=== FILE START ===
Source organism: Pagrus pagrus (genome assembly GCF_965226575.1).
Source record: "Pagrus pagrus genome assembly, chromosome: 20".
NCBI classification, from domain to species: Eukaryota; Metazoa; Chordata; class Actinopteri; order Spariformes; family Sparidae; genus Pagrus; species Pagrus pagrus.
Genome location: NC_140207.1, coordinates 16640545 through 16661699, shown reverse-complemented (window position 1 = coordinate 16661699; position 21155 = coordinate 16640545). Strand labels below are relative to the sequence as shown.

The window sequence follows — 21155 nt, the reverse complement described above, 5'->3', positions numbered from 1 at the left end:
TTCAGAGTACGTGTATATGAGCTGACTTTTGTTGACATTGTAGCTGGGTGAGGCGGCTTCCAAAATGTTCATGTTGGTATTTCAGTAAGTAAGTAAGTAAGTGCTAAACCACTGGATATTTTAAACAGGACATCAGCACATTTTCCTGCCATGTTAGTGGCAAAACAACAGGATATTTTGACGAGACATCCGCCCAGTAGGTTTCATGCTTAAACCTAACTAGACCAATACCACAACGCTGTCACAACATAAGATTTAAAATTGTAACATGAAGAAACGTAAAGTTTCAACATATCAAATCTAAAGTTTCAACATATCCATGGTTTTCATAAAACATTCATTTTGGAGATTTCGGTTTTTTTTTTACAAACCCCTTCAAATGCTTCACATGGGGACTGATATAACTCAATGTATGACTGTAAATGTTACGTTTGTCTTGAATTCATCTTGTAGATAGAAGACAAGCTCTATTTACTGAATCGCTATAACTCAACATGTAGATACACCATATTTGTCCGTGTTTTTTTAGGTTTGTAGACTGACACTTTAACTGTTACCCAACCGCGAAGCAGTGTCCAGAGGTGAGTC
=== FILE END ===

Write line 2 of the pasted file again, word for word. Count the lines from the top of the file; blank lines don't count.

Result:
Source record: "Pagrus pagrus genome assembly, chromosome: 20".